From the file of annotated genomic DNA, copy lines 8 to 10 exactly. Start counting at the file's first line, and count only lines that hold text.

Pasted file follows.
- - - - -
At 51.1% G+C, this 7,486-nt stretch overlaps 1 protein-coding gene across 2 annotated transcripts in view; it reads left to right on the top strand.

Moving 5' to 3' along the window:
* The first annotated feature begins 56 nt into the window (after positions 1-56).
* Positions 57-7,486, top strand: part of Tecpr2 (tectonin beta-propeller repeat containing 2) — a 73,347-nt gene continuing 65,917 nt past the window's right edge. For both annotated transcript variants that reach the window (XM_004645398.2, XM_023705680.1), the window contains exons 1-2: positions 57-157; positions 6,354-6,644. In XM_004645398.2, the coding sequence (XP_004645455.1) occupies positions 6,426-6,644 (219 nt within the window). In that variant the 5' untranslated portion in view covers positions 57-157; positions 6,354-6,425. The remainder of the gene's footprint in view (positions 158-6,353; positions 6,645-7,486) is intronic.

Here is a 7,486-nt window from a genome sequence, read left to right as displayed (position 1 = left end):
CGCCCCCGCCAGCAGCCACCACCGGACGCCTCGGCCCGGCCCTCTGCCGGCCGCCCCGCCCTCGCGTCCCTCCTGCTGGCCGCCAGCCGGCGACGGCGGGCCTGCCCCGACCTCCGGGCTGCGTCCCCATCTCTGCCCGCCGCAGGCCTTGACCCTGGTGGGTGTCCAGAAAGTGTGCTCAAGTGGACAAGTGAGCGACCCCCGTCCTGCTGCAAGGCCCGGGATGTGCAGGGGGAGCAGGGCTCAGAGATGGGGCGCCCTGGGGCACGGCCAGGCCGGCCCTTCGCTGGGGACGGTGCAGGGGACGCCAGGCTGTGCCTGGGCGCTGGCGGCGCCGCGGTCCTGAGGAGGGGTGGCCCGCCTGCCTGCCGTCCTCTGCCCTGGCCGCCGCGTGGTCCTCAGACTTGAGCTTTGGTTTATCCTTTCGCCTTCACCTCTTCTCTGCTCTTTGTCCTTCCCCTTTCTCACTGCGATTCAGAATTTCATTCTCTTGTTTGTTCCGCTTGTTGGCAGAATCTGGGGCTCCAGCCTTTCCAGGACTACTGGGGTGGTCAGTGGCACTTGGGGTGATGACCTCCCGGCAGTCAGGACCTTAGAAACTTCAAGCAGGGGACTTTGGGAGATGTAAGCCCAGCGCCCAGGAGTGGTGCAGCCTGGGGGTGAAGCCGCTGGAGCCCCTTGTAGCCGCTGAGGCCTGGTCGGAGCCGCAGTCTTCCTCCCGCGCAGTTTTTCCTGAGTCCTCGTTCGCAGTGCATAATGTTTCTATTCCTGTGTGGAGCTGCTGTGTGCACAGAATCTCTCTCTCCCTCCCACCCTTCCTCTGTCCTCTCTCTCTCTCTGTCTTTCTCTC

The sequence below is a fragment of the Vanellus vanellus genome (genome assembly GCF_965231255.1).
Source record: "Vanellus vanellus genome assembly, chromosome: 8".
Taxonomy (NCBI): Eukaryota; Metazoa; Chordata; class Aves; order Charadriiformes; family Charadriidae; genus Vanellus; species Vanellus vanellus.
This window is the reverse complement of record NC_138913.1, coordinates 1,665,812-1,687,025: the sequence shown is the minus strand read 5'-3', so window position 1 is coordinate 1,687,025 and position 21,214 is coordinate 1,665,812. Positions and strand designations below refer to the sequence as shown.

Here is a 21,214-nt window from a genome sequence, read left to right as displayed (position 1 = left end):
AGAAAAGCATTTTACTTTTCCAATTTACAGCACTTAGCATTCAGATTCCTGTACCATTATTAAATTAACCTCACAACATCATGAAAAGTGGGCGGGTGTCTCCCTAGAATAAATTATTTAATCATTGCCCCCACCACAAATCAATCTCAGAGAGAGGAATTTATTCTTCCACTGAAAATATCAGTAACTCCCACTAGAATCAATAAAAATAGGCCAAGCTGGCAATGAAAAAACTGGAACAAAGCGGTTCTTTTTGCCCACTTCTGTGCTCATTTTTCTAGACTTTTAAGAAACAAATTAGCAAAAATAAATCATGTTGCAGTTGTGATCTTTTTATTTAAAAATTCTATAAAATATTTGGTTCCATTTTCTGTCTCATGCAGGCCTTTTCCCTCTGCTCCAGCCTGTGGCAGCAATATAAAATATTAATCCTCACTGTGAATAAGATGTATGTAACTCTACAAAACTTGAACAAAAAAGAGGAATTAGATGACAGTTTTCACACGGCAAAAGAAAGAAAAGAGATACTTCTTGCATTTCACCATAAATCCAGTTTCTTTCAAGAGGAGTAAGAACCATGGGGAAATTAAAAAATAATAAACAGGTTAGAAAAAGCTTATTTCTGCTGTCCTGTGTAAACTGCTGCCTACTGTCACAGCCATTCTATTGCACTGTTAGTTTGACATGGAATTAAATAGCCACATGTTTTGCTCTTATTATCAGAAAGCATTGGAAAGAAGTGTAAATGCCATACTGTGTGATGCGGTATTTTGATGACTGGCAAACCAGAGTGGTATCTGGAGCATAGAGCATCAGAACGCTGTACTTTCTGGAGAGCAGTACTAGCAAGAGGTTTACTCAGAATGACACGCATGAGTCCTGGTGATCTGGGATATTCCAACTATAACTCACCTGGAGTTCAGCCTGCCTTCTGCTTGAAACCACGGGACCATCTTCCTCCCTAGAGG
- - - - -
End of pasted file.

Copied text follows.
Source record: "Vanellus vanellus genome assembly, chromosome: 8".
Taxonomy (NCBI): Eukaryota; Metazoa; Chordata; class Aves; order Charadriiformes; family Charadriidae; genus Vanellus; species Vanellus vanellus.
This window is the reverse complement of record NC_138913.1, coordinates 1,665,812-1,687,025: the sequence shown is the minus strand read 5'-3', so window position 1 is coordinate 1,687,025 and position 21,214 is coordinate 1,665,812. Positions and strand designations below refer to the sequence as shown.